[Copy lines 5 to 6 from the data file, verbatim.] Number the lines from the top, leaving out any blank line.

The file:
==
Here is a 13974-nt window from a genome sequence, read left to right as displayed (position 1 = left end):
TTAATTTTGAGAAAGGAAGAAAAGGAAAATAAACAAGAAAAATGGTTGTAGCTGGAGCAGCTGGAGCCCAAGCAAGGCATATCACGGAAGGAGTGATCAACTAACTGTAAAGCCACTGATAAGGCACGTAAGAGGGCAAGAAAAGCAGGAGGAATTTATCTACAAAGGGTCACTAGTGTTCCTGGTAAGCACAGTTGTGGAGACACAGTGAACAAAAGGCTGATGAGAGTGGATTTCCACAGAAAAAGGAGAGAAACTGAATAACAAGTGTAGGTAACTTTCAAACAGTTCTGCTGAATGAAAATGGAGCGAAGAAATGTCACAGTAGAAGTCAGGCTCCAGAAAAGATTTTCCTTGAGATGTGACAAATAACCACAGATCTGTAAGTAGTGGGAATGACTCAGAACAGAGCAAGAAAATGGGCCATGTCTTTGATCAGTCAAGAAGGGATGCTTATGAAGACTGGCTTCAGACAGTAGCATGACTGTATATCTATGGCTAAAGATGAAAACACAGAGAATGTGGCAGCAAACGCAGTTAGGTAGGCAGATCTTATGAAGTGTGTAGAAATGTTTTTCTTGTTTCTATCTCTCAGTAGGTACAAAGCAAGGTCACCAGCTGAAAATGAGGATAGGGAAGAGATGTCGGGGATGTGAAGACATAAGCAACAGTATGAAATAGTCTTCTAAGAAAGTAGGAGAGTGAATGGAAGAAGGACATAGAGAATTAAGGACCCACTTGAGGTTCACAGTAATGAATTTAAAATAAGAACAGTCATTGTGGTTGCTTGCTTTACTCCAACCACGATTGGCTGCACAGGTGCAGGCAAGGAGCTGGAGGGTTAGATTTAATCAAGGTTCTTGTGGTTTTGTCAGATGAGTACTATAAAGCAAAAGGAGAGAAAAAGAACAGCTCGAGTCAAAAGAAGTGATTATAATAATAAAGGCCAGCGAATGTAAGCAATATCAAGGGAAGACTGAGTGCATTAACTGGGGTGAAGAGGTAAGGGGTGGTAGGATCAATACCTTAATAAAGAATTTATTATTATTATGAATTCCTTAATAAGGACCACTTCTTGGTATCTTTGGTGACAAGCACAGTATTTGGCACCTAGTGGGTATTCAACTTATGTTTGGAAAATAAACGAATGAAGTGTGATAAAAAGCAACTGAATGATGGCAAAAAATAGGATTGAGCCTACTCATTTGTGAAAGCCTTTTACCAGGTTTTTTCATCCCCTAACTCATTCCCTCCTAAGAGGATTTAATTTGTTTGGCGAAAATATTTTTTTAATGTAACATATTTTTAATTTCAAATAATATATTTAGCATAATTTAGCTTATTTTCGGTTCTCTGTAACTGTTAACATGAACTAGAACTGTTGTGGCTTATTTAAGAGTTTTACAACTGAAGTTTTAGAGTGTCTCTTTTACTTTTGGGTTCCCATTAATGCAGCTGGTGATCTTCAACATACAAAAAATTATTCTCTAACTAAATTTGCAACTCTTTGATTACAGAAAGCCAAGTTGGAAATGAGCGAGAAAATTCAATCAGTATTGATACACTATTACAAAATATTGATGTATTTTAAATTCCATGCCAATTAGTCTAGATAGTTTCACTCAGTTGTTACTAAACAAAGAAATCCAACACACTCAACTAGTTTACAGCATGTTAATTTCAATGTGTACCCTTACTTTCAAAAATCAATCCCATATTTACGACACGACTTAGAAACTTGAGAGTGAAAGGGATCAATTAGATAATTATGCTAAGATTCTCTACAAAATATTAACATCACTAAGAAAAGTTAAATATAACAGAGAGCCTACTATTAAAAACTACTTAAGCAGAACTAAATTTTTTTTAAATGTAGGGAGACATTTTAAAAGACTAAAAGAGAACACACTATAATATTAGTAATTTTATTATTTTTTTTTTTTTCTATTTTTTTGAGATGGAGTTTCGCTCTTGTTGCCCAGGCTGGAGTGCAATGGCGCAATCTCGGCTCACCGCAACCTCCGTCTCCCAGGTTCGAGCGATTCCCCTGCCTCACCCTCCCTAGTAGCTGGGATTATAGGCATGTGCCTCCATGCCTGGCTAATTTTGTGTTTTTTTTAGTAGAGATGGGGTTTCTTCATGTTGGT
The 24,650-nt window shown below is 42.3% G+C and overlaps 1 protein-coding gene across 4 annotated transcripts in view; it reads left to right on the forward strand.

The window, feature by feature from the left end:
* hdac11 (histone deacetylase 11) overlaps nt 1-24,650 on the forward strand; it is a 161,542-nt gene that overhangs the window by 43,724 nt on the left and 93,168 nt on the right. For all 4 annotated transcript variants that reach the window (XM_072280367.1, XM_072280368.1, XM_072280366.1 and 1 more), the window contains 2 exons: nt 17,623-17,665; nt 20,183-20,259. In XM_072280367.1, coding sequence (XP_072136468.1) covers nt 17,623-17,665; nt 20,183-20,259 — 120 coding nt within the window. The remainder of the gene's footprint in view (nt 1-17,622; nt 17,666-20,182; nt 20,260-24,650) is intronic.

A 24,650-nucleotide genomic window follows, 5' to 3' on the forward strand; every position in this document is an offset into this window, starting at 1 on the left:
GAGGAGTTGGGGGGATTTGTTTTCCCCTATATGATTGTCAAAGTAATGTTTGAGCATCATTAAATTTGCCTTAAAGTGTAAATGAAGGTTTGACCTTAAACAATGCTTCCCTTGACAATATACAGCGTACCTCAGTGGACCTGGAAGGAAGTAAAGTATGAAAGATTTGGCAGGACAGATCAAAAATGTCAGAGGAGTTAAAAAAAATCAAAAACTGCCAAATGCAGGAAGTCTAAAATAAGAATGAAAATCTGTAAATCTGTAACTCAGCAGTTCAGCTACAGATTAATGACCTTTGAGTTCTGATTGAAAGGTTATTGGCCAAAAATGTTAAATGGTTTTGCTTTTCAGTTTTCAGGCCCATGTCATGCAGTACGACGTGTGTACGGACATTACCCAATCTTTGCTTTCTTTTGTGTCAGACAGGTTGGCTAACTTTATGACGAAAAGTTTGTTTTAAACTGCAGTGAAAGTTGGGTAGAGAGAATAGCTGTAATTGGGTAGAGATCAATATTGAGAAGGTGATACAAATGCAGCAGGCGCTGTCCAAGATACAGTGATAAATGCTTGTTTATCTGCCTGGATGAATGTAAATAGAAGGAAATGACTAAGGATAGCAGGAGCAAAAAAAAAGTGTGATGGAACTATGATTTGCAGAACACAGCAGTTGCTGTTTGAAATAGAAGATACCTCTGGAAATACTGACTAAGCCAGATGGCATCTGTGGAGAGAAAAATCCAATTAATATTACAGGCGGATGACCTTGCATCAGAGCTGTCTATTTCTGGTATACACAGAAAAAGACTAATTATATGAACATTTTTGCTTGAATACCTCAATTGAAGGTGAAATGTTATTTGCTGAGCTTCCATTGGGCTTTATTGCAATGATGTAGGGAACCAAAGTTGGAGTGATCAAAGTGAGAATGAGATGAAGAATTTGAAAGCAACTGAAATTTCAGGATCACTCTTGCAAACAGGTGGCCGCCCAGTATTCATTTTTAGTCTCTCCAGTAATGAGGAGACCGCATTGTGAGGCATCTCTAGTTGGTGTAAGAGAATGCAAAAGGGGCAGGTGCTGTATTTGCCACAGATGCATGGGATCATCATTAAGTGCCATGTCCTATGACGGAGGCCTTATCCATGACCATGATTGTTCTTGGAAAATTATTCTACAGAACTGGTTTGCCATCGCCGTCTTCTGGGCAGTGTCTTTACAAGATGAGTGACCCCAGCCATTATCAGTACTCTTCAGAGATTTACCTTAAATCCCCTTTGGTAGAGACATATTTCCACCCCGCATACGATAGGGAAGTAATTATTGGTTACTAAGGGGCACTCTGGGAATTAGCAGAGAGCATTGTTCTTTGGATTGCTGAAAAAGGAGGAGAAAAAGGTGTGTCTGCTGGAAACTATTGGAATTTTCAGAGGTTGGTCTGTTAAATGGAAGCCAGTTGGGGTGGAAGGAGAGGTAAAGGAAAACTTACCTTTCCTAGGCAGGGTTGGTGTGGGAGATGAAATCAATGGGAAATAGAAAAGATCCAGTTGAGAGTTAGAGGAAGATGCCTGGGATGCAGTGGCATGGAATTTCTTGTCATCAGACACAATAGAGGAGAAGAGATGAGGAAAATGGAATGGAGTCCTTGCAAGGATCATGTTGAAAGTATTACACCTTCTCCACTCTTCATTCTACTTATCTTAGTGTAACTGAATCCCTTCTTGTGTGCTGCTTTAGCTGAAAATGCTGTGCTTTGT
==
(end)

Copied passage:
* hdac11 (histone deacetylase 11) overlaps nt 1-24,650 on the forward strand; it is a 161,542-nt gene that overhangs the window by 43,724 nt on the left and 93,168 nt on the right. For all 4 annotated transcript variants that reach the window (XM_072280367.1, XM_072280368.1, XM_072280366.1 and 1 more), the window contains 2 exons: nt 17,623-17,665; nt 20,183-20,259. In XM_072280367.1, coding sequence (XP_072136468.1) covers nt 17,623-17,665; nt 20,183-20,259 — 120 coding nt within the window. The remainder of the gene's footprint in view (nt 1-17,622; nt 17,666-20,182; nt 20,260-24,650) is intronic.

A 24,650-nucleotide genomic window follows, 5' to 3' on the forward strand; every position in this document is an offset into this window, starting at 1 on the left: